In other words, there are an infinite number of market characteristics that occur once government policy interacts with a “market”, some marginally desirable and many quite undesirable.
For example, the statements reflected above focus on a singular objective of anti-trust law: the protection of consumers from higher prices. Imagine for a moment an industry so competitive that everyone is losing money (which is and has been characteristic of the “internet backbone” in the US for quite some time). In order for companies to survive this competitive bloodbath, some consolidation may be necessary (in fact there are an array of business strategies based on losing more money than the other guys to be one of the last standing). That consolidation, despite its necessity to provide sufficient capital to continue devloping and investing in that market, may result in higher consumer prices. Opposition to that consolidation, however, may result in deteriorating service, lower investment, less technological change, and an introduction to well-heeled foreign companies to enter the competition through product (rather than price) differentiation. All in all, a bad result for our national economy.
For once, I would like to see the Obama Adminstration take a constructive action based on the economics of the issue, not some doctrinaire, devisive consumer versus business, rich versus poor posturing. That the Department of Justice took the correct action in opposing the merger of AT&T is of no comfort to me as it is the right action for all the wrong reasons, no matter how good those reasons sound in the popular culture.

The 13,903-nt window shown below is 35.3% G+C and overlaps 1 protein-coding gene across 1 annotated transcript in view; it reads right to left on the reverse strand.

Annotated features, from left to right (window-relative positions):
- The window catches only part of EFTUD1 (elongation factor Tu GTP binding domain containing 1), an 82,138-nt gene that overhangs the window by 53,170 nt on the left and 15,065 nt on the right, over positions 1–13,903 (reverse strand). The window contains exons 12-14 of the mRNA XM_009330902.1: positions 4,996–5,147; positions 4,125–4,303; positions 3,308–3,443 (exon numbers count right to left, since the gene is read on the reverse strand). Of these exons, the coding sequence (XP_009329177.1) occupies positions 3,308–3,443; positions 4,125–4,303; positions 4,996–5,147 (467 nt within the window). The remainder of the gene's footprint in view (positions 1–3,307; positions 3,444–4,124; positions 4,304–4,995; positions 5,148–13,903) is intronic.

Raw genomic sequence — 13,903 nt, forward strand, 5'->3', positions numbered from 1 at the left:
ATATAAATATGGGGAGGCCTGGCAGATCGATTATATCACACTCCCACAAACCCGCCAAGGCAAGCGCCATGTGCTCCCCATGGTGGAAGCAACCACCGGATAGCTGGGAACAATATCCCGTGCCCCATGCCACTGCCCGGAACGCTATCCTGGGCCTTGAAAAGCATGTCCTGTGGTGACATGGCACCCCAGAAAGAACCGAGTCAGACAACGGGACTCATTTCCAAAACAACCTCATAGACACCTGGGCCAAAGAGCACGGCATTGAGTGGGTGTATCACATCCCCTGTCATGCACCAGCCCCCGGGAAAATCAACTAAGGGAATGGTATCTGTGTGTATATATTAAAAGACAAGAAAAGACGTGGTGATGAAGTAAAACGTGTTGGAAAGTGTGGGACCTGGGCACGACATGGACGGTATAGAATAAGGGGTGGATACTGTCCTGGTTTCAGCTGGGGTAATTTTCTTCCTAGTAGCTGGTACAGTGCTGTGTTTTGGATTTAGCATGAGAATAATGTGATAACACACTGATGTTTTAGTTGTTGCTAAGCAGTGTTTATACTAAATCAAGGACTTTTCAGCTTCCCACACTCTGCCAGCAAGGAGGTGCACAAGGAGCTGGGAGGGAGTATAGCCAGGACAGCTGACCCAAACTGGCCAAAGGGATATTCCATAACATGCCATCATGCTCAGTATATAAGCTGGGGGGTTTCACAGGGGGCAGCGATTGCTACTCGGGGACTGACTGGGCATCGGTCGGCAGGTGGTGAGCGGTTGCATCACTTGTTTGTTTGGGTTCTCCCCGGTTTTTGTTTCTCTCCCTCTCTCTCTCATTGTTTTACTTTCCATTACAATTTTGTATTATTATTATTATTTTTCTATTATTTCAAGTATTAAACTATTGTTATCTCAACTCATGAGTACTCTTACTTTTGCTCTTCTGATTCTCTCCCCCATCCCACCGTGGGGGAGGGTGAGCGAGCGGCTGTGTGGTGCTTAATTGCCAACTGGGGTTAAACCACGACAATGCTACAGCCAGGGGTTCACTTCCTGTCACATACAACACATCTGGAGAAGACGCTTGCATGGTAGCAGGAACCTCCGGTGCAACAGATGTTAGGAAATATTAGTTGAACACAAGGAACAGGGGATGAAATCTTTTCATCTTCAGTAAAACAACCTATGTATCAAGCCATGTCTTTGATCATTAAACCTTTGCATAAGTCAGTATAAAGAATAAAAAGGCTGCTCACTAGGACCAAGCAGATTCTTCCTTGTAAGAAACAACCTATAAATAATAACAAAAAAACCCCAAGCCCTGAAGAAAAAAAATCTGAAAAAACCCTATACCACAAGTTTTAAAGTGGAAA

As an aside to this issue, I continue, as mentioned above, to be flabergasted by the ideological talking points reflected in basic news or news analysis pieces. Consider the following paragraphs from Messrs. Protess and Merced..
Under President Clinton and his antitrust chief, Joel Klein, the government scuttled several notable deals, including the proposed marriages of the telecommunication companies WorldCom and Sprint, and the airlines Northwest and Continental. Mr. Klein — who later served as New York City schools chancellor and is now overseeing the News Corporation’s internal investigation of phone hacking — also took onMicrosoft.
But President George W. Bush’s administration took a more permissive stance, promoting the value of free enterprise. Critics contend that his antitrust authorities rubber-stamped nearly every major telecommunications deal, like the controversial merger of the satellite radio companies Sirius and XM.
Consider the phrase “But President George W. Bush’s administration took a more permissive stance, promoting the value of free enterprise.” which is in reality an opinion couched as fact. Free enterprise is one in which competition flourishes, not diminished, a fact lost on the authors who seem to believe in some post Marxist dialectic that equates “free enterprise” with market dominance. That continued posturing is both misrepresentative and destructive to understanding the ills of our national economy.